As the world settled into sheltering in place back in April, people were flooded with COVID-19 related messages from marketers. I suspect the next phase of this conversation is going to be easing customers back into doing business in person, to which there'll be varying levels of resistance. Businesses will now have to figure out how to welcome customers in person with an offering modified for new rules and restrictions, while at the same time continuing to serve those who aren’t quite ready to go out into the world just yet with online, delivery and pickup offerings. On top of that, they’ll need to keep themselves and their employees safe, and then to let customers know what they’re doing to keep them safe. This is a big business and communications challenge.
Education and Enablement
How can companies meet these twin challenges? We can learn a lot from some of the companies whose messaging really shone as the pandemic settled in. Some of the most successful were those that focused on education and enablement. For example, Home Depot provided tips for DIY home improvement projects, as well as tips for kids on how to build a cardboard box playhouse. Aveda shared a tutorial on how to give yourself a hand massage, which paired nicely with their stress-relieving hand cream.
In my own consulting practice, I have several clients who have indoor play spaces for children. They couldn’t continue the childcare part of their mission during the shelter at home period, but they offered classes on Zoom, which they complemented by offering kits for projects and activities. The messaging was, "We know you can't come into our play space right now, but whether it’s STEM or art or music, we can help you occupy your child at home and keep them learning. And if you need supplies, we will bring them to you."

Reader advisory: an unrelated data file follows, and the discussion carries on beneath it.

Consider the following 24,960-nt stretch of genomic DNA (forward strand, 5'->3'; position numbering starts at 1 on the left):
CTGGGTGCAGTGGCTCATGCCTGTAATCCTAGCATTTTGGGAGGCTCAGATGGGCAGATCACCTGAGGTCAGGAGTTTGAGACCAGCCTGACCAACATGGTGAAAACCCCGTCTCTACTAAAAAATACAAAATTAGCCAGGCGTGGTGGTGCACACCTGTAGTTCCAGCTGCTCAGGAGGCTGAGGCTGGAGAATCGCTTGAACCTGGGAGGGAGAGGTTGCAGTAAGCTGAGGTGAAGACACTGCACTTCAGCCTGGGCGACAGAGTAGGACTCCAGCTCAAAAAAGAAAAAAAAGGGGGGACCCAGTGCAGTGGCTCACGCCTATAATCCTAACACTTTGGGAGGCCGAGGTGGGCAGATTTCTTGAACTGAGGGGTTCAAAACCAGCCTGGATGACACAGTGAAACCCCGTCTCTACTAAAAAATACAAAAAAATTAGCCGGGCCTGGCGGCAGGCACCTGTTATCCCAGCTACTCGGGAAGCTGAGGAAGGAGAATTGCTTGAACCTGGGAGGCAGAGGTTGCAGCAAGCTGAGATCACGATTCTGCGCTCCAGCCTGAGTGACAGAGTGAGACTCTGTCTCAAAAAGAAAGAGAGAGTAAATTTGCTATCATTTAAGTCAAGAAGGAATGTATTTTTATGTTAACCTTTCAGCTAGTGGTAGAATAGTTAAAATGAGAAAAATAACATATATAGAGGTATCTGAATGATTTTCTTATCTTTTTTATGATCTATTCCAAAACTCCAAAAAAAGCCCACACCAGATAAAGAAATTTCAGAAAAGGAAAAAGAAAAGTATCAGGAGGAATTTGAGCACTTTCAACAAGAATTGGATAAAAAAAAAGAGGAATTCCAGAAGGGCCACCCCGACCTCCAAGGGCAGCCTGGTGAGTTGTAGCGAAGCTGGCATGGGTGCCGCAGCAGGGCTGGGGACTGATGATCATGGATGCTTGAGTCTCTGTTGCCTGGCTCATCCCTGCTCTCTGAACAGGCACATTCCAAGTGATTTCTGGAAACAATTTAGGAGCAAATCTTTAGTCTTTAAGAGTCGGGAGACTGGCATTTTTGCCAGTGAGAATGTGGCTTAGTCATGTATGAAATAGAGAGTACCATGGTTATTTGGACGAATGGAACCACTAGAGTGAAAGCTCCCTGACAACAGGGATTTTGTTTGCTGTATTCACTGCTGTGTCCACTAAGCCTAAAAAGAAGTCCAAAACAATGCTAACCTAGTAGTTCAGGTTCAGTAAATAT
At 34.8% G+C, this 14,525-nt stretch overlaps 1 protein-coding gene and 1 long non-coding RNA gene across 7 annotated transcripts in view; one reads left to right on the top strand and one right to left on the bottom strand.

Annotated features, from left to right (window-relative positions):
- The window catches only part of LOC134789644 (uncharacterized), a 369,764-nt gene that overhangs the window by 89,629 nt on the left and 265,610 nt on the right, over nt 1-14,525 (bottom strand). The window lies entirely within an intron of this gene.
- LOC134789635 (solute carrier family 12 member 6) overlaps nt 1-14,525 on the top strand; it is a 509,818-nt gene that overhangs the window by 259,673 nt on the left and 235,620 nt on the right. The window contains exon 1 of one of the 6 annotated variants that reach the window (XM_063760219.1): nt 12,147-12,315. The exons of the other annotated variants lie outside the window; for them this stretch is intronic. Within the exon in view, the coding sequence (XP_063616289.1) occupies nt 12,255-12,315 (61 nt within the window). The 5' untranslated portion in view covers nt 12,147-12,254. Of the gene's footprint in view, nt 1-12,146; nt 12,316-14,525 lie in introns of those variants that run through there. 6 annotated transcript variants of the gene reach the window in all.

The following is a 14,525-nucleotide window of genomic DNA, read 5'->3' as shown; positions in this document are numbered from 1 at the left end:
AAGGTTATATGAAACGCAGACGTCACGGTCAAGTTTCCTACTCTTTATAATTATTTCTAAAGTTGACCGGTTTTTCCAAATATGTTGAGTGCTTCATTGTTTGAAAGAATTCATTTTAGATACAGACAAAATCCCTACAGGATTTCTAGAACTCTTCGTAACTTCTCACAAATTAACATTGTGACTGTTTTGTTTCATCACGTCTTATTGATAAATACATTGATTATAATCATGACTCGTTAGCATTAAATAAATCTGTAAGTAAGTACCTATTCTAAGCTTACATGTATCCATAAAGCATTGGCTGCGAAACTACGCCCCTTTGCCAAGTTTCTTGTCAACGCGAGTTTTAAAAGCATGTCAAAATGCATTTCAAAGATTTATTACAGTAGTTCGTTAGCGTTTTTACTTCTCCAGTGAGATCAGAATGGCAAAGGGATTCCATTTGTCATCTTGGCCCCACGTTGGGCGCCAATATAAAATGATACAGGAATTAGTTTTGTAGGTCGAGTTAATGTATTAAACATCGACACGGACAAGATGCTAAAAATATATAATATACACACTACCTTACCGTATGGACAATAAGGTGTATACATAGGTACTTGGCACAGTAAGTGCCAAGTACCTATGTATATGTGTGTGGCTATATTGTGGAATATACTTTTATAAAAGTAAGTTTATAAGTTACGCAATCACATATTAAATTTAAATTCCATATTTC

For a lot of parents, that was a saving grace. When you have a 45-minute meeting and you don't necessarily have the capacity to scroll through Pinterest and find ideas of your own, and a business that you know and trust provides you with those materials and occupy your children, that creates stronger emotional bonds because of the way things are right now.
All of these companies were able to empathize with the experience people were having, find the right offering for the times, and become part of that shared experience.
Start with Empathy